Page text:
Why You Shouldn’t Strive to Be the Cheapest

why you shouldn't be the cheapest small business in your industry
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By Jess Dixon

When you first launch your business or set out on your self-employment journey, it’s natural to be worried about where your work is going to come from. After all, if there are so many other companies and freelancers out there doing what you do – many of them with far more experience – why should anyone choose you? Well – lots of reasons. But we’ll get into that in a minute. 

At this point, many new business owners and freelancers decide that the only way they can get work is to make themselves the cheapest around. But this is a big mistake, for two main reasons:

First, someone else will always be able to do it cheaper. Let’s say that you take a job that should normally cost £100, and offer to do it for £20. Sounds great, except that there will always be someone cheaper. That guy on Fiverr will do it for, well, a fiver. Their sister’s husband’s cousin’s niece is studying a related field at university and will do it for nothing for her portfolio. 

If you’re dealing with the type of client who just wants the cheapest possible option, you’re not dealing with a client who wants quality work. Someone who haggles with you by using the “someone else can do it cheaper” line is going to be far more trouble than they’re worth. Move on. 

Second, constant undercutting will damage your business in the long run. Let’s say you take on that super cheap job and do it really well (which you will, because you’re awesome.) As a result, the client tells everyone they know that you did a great job and it only cost them £20! The result? More business, yes, but the wrong kind of business. If someone hears that you worked for their friend for 20% of market rate, they’re unlikely to suddenly pay you 100%.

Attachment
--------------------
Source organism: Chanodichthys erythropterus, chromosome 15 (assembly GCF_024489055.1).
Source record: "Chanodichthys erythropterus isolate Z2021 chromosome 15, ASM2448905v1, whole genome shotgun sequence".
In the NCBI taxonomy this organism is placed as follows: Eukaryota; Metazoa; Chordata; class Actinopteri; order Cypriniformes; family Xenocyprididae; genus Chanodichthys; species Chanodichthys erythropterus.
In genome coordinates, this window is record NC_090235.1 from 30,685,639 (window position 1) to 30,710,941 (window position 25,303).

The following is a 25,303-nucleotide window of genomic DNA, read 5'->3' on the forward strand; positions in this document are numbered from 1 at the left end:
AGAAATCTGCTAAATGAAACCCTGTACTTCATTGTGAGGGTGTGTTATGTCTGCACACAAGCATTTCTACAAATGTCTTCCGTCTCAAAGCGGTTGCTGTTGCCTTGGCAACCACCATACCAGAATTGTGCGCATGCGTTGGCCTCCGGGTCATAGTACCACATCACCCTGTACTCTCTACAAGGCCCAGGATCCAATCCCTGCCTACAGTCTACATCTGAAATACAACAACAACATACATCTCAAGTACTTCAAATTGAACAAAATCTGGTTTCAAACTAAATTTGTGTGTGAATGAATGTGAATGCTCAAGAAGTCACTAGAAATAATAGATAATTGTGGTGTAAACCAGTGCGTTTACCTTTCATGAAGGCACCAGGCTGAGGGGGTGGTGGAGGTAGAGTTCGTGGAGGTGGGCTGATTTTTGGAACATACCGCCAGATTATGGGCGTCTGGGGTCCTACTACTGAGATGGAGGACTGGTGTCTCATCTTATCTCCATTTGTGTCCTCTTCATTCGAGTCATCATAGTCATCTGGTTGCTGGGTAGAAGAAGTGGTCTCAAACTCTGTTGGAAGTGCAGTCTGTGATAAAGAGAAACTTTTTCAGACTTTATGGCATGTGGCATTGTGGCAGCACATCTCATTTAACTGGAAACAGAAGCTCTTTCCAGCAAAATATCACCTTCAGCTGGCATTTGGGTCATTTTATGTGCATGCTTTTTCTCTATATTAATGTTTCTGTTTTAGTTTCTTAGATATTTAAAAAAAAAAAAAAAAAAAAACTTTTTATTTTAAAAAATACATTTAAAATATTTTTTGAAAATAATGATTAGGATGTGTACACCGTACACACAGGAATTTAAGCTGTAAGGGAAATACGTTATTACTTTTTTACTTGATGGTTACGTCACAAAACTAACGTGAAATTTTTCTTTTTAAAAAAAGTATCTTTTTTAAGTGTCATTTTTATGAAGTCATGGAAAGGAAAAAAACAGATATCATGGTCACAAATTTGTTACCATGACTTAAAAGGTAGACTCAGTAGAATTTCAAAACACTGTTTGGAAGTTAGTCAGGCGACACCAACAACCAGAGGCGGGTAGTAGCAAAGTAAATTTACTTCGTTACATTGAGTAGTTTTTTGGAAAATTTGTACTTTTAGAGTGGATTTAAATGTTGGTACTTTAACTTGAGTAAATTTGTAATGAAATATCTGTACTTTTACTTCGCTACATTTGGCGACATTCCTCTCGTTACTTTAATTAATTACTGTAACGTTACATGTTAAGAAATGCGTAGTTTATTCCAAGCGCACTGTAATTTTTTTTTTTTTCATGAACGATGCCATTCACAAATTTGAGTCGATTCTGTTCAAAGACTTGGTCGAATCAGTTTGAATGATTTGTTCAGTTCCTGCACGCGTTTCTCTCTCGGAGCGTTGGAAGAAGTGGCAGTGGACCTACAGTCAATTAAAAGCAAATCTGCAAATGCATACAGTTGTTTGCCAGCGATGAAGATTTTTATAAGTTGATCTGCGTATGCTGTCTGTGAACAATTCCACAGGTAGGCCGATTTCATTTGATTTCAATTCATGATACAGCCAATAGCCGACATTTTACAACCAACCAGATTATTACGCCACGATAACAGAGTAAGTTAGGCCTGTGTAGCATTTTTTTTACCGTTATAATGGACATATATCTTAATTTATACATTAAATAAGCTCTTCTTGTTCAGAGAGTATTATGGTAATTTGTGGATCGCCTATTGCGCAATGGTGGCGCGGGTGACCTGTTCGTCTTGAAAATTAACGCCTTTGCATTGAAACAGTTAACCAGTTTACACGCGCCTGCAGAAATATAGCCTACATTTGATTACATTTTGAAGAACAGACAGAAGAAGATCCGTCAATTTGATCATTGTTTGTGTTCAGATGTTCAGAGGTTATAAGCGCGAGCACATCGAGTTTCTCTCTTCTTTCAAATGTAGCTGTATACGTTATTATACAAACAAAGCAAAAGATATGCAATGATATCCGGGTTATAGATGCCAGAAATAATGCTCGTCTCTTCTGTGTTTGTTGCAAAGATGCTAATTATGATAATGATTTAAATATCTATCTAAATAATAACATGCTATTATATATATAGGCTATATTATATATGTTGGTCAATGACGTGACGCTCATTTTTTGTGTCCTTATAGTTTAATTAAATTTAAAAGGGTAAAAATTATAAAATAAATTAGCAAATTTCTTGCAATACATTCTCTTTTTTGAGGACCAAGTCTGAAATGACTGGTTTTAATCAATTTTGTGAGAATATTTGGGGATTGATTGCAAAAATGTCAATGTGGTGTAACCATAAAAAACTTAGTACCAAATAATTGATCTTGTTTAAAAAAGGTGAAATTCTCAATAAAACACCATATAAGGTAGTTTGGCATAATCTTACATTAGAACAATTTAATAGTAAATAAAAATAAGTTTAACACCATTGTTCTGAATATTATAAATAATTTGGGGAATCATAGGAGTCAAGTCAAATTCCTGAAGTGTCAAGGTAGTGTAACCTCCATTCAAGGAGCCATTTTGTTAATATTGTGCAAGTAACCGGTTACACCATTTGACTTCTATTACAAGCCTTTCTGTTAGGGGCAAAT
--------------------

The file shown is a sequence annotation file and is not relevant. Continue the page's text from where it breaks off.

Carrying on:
All you end up having to do is complete more work at absurdly cheap rates. In other words, working harder and working longer hours for less money. Once you get into this cycle, it can be really hard to get out of. It’s best to avoid it altogether. 

So what should you do instead? Don’t focus on being cheap, focus on being good value. 

Therefore, start by asking yourself why prospective clients should choose you. 

Chances are there are numerous great reasons why someone should choose you for their project. Perhaps you have a fantastic understanding of their industry and niche due to past work experience. Perhaps you’re local to them – people love local businesses, especially if they’re trying to tap into the local market. Maybe you met at an event or networking meeting and your personalities gelled really well together or you really “got” their vision. Or maybe a friend they trust recommended you. So many reasons! 

With each new client, have these reasons at the forefront of your mind when you go to give them a quote. Be absolutely clear on what you’re offering and what your prospective client will be getting for their money, and be ready to articulate that. 

At the heart of all of this is value. If a client is going to invest money and time in working with you, they want to know that they’ll be getting good value out of the exchange. So instead of worrying whether someone else could do it cheaper (the answer is always yes,) focus on making sure that they’ll be getting a stellar return on their investment. 

Pricing is just one piece of the larger puzzle when it comes to getting clients to hire you. Skills, experience, personality, proximity, and the nebulous but important notion of “clicking” with someone all play a part, too. For a good client, they’ll be at least as significant as the number on the bottom line. 

In other words: strive to be the best, not the cheapest! 

Take a look at another post that may interest you – ‘The Race to the Bottom’ by Marc Ford MBA

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